60 Hz hum and neutral bonding

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  #1  
Old 12-31-16, 09:14 AM
J
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60 Hz hum and neutral bonding

My service panel emits a barely audible continuous 60 Hz hum, that seems pretty common and I donít think that in and of itself is a problem. I noticed that when there is a higher unbalanced load (e.g. the 110 VAC microwave oven running) the hum gets noticeably louder that when there is a heavy balanced load (e.g. the 220 VAC AC compressor running). Even though the hum is louder, itís still hardly noticeable unless listening for it.

Iím an electrical engineer and mainly asking out of professional curiosity. Since the unbalanced load has a louder hum this made me think it had something to do with the neutral path. I took a look at the panel and all neutral connections are tight. I did notice that the neutral is bonded to the cabinet in two different locations. The two locations are about a foot apart, physically before and after the meter. The connections look original from when the panel was installed in 1972 (upgrading it is a whole different subject).

So the neutral current has a parallel path through the enclosure for about a foot. This appears to be wrong as my understanding is that the neutral should only be bonded at a single point, the cabinet is not intended to carry current except in a ground fault.

Iím starting to think the hum is caused by this condition as the cabinet vibrates at 60 Hz from the neutral current. Has anyone come across a situation like this, particularly in older installations? Thanks in advance.
 
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Old 12-31-16, 10:09 AM
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The neutral current is not trying to go to ground so there is no need for it to flow on the enclosure.

Ground is bonded to neutral to allow a fault to trip a breaker.
 
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Old 12-31-16, 10:19 AM
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Understood, and thanks for replying. I might not have been clear, the neutral is bonded to the cabinet in two different locations over a foot apart. It's not going to ground I'm concerned about but that the neutral current has a secondary, parallel path through the cabinet itself.

It's probably not a big deal but it seems like it violates the intent of the NEC's single neutral bond requirements.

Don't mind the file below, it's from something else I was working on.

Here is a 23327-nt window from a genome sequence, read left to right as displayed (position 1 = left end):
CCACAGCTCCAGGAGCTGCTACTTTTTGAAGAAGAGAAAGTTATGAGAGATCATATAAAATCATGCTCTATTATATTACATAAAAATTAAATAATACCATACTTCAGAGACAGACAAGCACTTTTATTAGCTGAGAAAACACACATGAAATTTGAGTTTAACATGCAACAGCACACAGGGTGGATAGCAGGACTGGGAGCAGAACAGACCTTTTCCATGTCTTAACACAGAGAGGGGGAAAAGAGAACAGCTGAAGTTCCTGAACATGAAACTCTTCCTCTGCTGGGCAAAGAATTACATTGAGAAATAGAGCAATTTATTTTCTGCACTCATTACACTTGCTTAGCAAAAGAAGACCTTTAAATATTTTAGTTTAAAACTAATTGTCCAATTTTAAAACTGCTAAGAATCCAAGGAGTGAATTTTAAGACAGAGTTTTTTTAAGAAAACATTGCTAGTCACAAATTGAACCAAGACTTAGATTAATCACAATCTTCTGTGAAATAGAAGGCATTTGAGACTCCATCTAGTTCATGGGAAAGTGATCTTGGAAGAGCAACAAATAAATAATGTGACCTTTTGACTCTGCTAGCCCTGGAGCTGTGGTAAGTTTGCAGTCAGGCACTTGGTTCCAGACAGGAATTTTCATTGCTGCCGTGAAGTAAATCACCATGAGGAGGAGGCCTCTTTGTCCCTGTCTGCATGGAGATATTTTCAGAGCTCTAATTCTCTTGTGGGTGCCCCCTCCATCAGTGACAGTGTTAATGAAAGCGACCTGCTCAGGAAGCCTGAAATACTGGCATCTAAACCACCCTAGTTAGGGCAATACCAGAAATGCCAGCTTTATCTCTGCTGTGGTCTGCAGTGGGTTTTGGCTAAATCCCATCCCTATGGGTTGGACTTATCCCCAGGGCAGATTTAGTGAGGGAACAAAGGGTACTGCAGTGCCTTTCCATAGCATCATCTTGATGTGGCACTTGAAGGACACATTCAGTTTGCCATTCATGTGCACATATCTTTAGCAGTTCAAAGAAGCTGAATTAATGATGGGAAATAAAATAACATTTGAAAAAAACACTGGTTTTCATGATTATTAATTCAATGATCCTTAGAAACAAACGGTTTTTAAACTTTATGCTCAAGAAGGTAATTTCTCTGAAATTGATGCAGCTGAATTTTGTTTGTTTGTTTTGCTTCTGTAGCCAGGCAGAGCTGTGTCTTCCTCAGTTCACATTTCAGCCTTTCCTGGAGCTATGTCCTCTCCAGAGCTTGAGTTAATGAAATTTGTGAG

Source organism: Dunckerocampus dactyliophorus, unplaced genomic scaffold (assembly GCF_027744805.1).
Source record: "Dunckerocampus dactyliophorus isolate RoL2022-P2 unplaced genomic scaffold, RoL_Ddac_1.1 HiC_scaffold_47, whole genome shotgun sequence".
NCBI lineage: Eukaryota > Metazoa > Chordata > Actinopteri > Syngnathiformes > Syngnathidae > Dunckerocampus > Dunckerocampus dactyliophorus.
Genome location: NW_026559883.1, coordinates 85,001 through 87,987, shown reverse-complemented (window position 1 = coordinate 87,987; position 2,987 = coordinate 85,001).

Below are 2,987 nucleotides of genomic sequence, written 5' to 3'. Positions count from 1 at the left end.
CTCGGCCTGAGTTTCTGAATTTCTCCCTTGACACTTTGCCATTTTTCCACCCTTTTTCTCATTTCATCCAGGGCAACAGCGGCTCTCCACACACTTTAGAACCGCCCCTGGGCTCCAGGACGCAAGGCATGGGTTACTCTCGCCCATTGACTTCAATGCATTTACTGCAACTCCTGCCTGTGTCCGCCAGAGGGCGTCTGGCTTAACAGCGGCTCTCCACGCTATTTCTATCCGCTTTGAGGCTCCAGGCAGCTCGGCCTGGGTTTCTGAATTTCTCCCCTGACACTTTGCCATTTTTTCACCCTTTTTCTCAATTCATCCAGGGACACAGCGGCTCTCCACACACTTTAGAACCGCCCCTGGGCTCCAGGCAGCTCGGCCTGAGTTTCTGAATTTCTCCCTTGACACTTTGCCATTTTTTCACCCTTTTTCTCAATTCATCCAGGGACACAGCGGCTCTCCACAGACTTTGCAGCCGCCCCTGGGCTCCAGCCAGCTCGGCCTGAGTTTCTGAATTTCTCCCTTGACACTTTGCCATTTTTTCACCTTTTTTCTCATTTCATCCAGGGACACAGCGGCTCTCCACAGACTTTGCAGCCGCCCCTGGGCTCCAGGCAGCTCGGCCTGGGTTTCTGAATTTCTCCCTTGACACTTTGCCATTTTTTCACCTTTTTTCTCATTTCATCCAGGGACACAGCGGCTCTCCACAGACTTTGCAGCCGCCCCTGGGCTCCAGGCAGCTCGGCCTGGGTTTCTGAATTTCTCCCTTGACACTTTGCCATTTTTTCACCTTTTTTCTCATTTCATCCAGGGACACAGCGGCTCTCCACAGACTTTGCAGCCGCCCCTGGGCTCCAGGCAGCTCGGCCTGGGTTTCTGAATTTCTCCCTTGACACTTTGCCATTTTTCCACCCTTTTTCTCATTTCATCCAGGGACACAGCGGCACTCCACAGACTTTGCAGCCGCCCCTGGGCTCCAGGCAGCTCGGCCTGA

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Old 12-31-16, 10:32 AM
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I would like to see this. Can you post a picture ?
 
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Old 12-31-16, 10:42 AM
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I would like to see this too.

The grounded conductor (neutral) also bonds the meter enclosure via the lug in the meter socket.
 
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Old 12-31-16, 10:51 AM
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I'll try and get one and post it later today. The cabinet is outside and it's been raining this morning.
 
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Old 12-31-16, 05:48 PM
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In most standard installations, the incoming service entry has 3 wires, H-H-N. In the meter pan, the neutral is bonded to the pan for safety (grounding). Then 3 wires continue to the main panel, where the neutral is again bonded to the panel, and all the neutrals and grounds are tied in this panel.

Sometimes the hum can come from older circuit breakers. The breakers are electromechanical and have an electromagnet in them that help trip the breaker when needed. It's not usually an issue, but something to keep an eye on if it becomes louder and louder.
 
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Old 12-31-16, 06:02 PM
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It's been raining all day and so I've passed on pulling the dead panel to take another look. After looking at installation photos online I think Zorfdt and Tolyn have it exactly right, the two bonds are at the meter pan and service disconnect. I guess this is pretty standard, I just never realized it.

So since they are separated a short distance, doesn't that put the cabinet in parallel with the neutral circuit? Sort of like a much shorter version of erroneously bonding a subpanel neutral?

I'm probably overthinking this. Anyways, the hum is faint and it's just something I happened to notice when I was working next to the panel. As long as it doesn't get louder I think its fine. Thanks.
 
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Old 12-31-16, 08:31 PM
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The hum is likely from a breaker, or breakers. I have heard many breakers hum with and without a load on them.
 
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Old 01-01-17, 06:31 AM
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Are you sure it's not a door bell transformer mounted to the panel?
Geo
 
 

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